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Jewelry Definitions

Sterling Silver

Sterling silver is an alloy of silver containing 92.5% by weight of silver and 7.5% by weight of other metals, usually copper. The sterling silver standard has a minimum millesimal fineness of 925. Fine silver, for example, 99.9% pure silver, is relatively soft, so silver is usually alloyed with copper to increase its hardness and strength. 

There is no nickel in the composition of sterling silver which makes it one of the most non-reactive varieties of all the precious metals that exist. So, if you are allergic to nickel or brass, sterling silver jewelry is the right option for you.

Sterling silver can be considered as a good option, which is hypoallergenic in nature and is ideal for sensitive skin.


Stainless Steel

Stainless steel jewelry is made of a steel alloy that contains chromium. The good thing about stainless steel is that it does not corrode or rust. Although it is also very durable, this type of steel can get scratched and stained. This is why you should follow some simple rules to keep your stainless steel jewelry in good condition. See our jewelry care page to learn more.

  • Strong
  • Corrosion-resistant
  • Durable
  • Rustproof
  • Quite pleasing esthetically.
  • More expensive than other metals (that are not fine jewelry.
  • High tooling cost required.

When it is the main metal in the jewelry, stainless steel will produce better looking, longer lasting final products that attract a larger market, because there are hardly any complaints of allergic reactions.

Stainless steel is loved for its durability, versatility during casting that enables the creation of  different shapes l, as well as the beauty of the final product


Zinc Alloy
  • Durable
  • Corrosion-resistant
  • Versatile to mix with other metals
  • Cost-efficient
  • Rustproof and tarnish proof



Gold Vermeil is sterling silver that has been gold-plated. Most of our vermeil is plated with 14K-24K gold. This is a good combination for those with allergy to normal, plated jewelry items. The difference between vermeil, and gold-filled, is in the thickness of the gold and the base metal used. In vermeil, the base is sterling silver. 

As you know, when it comes to gold jewelry, there are more types which you can own. Solid gold jewelry refers to pieces that contain at least 41.6% gold (10k). Gold filled jewelry pieces contain a thick layer of gold plating. The gold in these pieces needs to represent at least 5% of the weight of the entire piece. Gold plated jewelry contains a layer of gold over another base metal. There is no thickness requirement for those pieces. Vermeil jewelry, on the other hand, has very strict conditions to meet. The core metal needs to be silver and the gold layer needs to be at least 2.5 microns thick.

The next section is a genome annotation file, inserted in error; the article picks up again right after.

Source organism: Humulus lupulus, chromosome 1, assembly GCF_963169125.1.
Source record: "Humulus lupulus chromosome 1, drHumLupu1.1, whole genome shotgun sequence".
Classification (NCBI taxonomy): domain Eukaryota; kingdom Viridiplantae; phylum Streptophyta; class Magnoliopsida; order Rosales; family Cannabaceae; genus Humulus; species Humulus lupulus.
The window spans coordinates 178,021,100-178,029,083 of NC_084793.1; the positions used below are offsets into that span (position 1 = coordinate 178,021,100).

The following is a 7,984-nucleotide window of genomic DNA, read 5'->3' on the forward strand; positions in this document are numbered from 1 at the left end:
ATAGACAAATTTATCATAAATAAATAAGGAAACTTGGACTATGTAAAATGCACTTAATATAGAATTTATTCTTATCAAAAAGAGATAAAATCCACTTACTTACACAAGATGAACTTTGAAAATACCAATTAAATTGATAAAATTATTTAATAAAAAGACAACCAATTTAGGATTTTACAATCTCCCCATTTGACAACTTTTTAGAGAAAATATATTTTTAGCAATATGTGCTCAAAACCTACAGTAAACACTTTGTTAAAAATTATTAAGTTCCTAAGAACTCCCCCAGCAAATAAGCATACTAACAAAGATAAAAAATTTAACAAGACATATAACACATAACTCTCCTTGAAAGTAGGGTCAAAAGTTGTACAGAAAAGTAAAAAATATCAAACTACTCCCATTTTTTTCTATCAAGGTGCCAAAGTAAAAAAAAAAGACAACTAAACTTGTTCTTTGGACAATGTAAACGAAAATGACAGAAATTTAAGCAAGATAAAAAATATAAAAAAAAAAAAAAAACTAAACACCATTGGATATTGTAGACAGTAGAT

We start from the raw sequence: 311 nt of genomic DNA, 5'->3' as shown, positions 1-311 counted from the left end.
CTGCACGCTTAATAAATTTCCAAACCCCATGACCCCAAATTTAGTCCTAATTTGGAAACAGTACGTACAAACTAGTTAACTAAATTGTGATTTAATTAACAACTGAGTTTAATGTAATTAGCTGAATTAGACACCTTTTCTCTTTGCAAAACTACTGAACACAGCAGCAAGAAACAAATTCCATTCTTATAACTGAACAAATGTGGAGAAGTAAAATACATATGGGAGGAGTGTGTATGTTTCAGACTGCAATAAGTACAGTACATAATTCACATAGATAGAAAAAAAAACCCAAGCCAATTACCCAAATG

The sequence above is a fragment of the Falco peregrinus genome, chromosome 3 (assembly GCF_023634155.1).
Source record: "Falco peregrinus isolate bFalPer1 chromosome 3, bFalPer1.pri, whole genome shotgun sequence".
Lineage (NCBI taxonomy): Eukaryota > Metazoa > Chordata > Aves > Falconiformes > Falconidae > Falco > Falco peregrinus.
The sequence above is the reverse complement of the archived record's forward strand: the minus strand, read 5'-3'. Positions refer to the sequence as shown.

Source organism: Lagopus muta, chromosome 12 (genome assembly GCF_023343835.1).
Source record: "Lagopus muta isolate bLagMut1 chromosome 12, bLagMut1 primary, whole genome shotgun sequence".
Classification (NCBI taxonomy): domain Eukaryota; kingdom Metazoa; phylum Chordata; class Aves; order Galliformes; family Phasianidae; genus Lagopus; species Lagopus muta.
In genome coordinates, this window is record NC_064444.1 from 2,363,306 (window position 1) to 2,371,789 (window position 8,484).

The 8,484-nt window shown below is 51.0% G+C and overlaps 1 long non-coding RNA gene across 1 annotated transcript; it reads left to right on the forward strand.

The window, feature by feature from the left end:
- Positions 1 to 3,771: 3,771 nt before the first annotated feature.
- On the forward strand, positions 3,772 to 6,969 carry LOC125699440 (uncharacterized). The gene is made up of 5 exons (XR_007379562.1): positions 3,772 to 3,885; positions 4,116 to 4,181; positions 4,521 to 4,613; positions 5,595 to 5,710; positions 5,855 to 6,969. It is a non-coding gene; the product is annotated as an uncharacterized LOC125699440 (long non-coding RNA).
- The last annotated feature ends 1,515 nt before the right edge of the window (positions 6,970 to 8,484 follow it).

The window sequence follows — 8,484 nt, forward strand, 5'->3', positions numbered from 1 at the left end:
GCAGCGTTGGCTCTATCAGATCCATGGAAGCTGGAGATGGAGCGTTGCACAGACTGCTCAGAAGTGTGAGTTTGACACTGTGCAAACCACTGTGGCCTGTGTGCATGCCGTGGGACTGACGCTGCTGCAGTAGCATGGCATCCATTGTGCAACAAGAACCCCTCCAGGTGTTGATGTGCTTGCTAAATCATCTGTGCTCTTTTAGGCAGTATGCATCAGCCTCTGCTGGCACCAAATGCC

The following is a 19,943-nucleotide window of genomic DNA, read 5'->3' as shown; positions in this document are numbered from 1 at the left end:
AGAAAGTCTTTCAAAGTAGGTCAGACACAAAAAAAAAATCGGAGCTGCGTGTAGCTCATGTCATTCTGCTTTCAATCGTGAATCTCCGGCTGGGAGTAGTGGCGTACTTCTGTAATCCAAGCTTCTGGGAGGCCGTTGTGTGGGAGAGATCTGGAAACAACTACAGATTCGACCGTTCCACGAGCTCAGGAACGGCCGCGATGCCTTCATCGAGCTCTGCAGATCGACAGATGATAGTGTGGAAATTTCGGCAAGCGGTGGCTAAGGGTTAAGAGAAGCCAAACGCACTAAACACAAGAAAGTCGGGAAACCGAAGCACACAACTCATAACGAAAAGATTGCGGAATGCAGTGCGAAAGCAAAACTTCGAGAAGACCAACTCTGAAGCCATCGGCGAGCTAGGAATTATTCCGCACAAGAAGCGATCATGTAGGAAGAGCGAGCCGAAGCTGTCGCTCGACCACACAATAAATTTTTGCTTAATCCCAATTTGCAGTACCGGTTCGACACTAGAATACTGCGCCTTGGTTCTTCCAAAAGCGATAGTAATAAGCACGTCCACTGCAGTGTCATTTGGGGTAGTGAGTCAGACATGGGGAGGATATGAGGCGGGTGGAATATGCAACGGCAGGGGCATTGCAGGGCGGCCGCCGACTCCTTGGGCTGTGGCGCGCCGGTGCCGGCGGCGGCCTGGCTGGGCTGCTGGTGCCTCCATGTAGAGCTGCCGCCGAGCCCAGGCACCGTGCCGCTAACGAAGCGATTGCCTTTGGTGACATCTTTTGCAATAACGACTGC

In other words, gold vermeil is silver jewelry with a thick gold coating.


Lab Diamonds
Although grown by scientists instead of created in the earth's crust, lab diamonds are absolutely real diamonds—they display the same chemical and optical properties as natural diamonds. Even expert gemologists can't tell the difference with the naked eye.
Cubic Zirconia

Cubic Zirconia, is the cubic crystalline form of zirconium dioxide. The synthesized material is hard and usually colorless, but may be made in a variety of different colors.

Due to its low cost, durability, and close visual likeness to diamonds, synthetic cubic zirconia has remained the most gemological and economically important competitor for diamonds, since commercial production began in 1976. Its main competitor as a synthetic gemstone is a more recently cultivated material, synthetic moissanite.



Moissanite, is naturally occurring silicon carbide, and its various crystalline polymorphs. It has the chemical formula SiC and is a rare mineral, discovered by the French chemist Henri Moissan in 1893. Silicon carbide is useful for commercial and industrial applications due to its hardness, optical properties and thermal conductivity.


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